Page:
“Zen Den” debuts in dean’s old office

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By Ashley Facey and Deborah Molina

Due to the efforts of the guidance department, college access team, student union, and wellness team, room 314 was renovated into a new mental health space called the “Zen Den” on November 18. This space, full of bean bags, couches, rugs, and more, is expected to become a haven for students where they can de-stress. 

Alongside new furniture, the room is equipped with new art supplies including watercolors, markers, paints, crayons, and play-doh. It also features aroma diffusers, a Tibetan bowl, a tapestry, and a wall of fake grass in efforts to give the room a more earthly aura. With a blue paint job and green accents throughout the room, Veronica York, an assistant principal, says that the “Zen colors” are meant to be “calming and soothing”. 

The guidance counselors and other administrators had been hoping to add a space like the Zen Den to the school for quite some time. Delila Hasic, the President and Co-founder of the Student Wellness Team, says that “the students of the school have been asking for a place to spend their free time that isn’t loud and crowded like the cafeteria, or quiet…like the library.”

The opportunity finally arrived over the summer, after the guidance counselors won a College Access grant and decided to use part of the funds to create this space. Ms. York explains: “ we were sitting there brainstorming, trying to figure out how we could support our students and what we could do in the building that would be different.” The result was the newly opened Zen Den, dedicated to mental health. Rondell McClary, the Youth Development Counsel, has also joined the room with his own office space. Ms. York believed he was a necessary addition to the room, as he is always happy to help anyone who needs to talk. “He’s someone the student body really loves and trusts and I think he delivers a strong service of supporting students,” she commented. “We wanted him to be able to run large groups and restorative circles, and him being in that space gives him the structure and space.” McClary says that he plans to host groups discussions where “we can just talk about de-stressing…Kids can come and talk about maybe a class that they’re having that might be difficult to deal with and kind of look at each other and say ‘hey, I have the same problem’.”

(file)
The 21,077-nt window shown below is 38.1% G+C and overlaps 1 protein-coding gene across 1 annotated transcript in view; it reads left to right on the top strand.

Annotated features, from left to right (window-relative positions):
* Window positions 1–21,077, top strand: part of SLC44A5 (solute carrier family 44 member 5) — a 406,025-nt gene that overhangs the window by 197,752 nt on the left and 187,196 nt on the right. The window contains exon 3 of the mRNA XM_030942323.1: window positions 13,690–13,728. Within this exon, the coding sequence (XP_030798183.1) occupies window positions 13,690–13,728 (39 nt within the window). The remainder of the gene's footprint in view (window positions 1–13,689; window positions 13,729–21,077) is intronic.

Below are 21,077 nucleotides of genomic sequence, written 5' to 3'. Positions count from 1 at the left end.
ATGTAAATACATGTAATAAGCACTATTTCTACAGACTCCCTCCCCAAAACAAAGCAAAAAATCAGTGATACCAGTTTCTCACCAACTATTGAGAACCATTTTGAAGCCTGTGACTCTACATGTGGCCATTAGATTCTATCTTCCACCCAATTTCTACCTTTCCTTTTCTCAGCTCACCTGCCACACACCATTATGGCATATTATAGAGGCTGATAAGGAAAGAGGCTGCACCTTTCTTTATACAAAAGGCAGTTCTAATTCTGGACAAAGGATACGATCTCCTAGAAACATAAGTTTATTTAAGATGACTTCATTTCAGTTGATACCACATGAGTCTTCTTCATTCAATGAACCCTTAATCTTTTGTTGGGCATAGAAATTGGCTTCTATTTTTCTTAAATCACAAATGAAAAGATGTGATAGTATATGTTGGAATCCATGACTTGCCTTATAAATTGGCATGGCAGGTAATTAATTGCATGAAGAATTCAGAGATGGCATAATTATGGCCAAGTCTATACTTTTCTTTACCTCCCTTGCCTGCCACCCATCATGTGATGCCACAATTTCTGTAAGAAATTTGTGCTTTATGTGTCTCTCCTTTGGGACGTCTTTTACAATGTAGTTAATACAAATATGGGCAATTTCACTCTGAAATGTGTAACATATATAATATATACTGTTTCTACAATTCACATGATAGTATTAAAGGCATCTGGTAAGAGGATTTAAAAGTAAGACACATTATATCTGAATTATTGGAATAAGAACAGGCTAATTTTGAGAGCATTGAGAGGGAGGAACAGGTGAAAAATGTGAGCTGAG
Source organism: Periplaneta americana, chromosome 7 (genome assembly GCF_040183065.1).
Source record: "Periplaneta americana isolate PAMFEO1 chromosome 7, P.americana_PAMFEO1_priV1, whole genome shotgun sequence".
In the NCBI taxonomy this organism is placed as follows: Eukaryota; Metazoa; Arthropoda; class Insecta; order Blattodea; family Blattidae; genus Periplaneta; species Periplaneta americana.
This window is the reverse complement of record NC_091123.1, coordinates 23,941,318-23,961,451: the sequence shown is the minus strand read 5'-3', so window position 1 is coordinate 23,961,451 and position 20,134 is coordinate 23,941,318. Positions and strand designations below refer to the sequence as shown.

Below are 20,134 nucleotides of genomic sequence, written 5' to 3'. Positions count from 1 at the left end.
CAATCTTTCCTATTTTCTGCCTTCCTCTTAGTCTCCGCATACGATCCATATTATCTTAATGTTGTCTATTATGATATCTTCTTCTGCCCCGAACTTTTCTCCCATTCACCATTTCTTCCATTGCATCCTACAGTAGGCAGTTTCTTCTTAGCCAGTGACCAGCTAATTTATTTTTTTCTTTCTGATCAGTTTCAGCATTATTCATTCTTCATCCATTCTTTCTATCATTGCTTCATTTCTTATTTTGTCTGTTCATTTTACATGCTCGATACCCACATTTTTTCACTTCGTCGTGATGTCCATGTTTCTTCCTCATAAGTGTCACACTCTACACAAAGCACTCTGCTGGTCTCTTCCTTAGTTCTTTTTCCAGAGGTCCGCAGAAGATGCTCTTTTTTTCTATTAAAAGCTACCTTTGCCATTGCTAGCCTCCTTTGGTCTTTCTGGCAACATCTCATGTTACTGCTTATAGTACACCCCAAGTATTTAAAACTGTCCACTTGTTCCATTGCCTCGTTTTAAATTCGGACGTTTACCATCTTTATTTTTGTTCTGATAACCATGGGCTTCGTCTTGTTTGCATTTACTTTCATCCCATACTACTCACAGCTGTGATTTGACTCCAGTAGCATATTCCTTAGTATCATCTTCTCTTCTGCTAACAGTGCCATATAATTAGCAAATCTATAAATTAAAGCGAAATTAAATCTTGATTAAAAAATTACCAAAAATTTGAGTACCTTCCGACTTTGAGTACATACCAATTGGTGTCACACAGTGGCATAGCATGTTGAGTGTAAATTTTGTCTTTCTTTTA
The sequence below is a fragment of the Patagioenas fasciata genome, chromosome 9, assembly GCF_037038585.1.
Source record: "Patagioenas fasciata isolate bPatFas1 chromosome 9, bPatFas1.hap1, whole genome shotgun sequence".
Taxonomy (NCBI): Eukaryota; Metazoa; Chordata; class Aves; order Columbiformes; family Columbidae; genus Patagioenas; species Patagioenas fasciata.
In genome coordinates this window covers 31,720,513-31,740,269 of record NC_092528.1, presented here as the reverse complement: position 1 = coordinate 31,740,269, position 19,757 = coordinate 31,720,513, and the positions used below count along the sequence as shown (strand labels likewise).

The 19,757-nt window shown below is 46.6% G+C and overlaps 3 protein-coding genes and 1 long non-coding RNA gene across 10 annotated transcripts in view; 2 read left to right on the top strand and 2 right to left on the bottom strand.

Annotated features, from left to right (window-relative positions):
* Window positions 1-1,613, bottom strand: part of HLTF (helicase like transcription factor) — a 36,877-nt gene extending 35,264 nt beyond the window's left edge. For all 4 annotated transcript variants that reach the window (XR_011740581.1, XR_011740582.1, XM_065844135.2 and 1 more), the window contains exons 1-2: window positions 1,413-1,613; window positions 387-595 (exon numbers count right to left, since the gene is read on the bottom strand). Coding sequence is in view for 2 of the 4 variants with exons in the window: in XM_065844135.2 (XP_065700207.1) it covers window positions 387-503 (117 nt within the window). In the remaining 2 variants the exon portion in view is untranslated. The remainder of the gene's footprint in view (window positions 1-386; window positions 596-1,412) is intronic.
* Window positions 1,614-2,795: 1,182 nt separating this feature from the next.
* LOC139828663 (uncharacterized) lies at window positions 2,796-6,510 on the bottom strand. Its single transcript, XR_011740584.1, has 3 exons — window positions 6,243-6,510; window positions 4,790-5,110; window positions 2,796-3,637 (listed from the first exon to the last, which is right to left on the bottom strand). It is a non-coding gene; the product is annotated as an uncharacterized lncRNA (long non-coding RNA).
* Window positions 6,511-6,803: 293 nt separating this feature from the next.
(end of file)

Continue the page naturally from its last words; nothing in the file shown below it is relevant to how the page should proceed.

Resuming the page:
Senior Cathy Carpio said: “It’s definitely a great addition to Townsend. It really lets you come in here and relax and forget about your classes or deadlines.” Senior Melanie Harster agreed: “I like the furniture, the variety of it. Also the lighting is nice, it gives [the room] a nice ambiance.” 

In the past, room 314 served as a college office, an attendance office, and most recently, the office of Robin Figelman, the dean. Room 314 was specifically chosen to be the Zen Den because “it was a large enough space… [so] we could create it into a student wellness space” says Ms. York. The fact that it was already situated with such proximity to the guidance offices and was already being used as a student hangout spot made room 314 the ideal space for a Zen Den, in the view of its creators.

“We had conversations with Ms. Figelman so we could include her in it and find out the best way of where we could still have…the structure of a dean’s office,” Ms. York said. Ms. Figelman explained the situation, saying that she had preferred to continue her dean’s office outside of the Zen Den room, as she felt that the Zen Den’s restorative approach did not align with her responsibilities. “I chose to move my office out of there, and keep my status as just the dean, as the disciplinarian,” she commented.